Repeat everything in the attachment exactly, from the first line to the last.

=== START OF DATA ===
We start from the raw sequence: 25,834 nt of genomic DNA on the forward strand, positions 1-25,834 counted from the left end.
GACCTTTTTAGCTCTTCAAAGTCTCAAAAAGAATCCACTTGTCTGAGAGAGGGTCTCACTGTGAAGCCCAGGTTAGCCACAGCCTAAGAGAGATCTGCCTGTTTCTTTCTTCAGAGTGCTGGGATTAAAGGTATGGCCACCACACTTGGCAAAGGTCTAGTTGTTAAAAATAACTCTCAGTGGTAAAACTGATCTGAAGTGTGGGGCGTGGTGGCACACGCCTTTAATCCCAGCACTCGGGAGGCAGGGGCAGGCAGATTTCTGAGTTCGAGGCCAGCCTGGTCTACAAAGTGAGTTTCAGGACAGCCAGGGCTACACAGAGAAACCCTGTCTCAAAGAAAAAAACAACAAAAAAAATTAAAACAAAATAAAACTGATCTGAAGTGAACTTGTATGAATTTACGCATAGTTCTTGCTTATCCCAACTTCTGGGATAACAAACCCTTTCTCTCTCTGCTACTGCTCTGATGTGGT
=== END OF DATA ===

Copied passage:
We start from the raw sequence: 25,834 nt of genomic DNA on the forward strand, positions 1-25,834 counted from the left end.
GACCTTTTTAGCTCTTCAAAGTCTCAAAAAGAATCCACTTGTCTGAGAGAGGGTCTCACTGTGAAGCCCAGGTTAGCCACAGCCTAAGAGAGATCTGCCTGTTTCTTTCTTCAGAGTGCTGGGATTAAAGGTATGGCCACCACACTTGGCAAAGGTCTAGTTGTTAAAAATAACTCTCAGTGGTAAAACTGATCTGAAGTGTGGGGCGTGGTGGCACACGCCTTTAATCCCAGCACTCGGGAGGCAGGGGCAGGCAGATTTCTGAGTTCGAGGCCAGCCTGGTCTACAAAGTGAGTTTCAGGACAGCCAGGGCTACACAGAGAAACCCTGTCTCAAAGAAAAAAACAACAAAAAAAATTAAAACAAAATAAAACTGATCTGAAGTGAACTTGTATGAATTTACGCATAGTTCTTGCTTATCCCAACTTCTGGGATAACAAACCCTTTCTCTCTCTGCTACTGCTCTGATGTGGT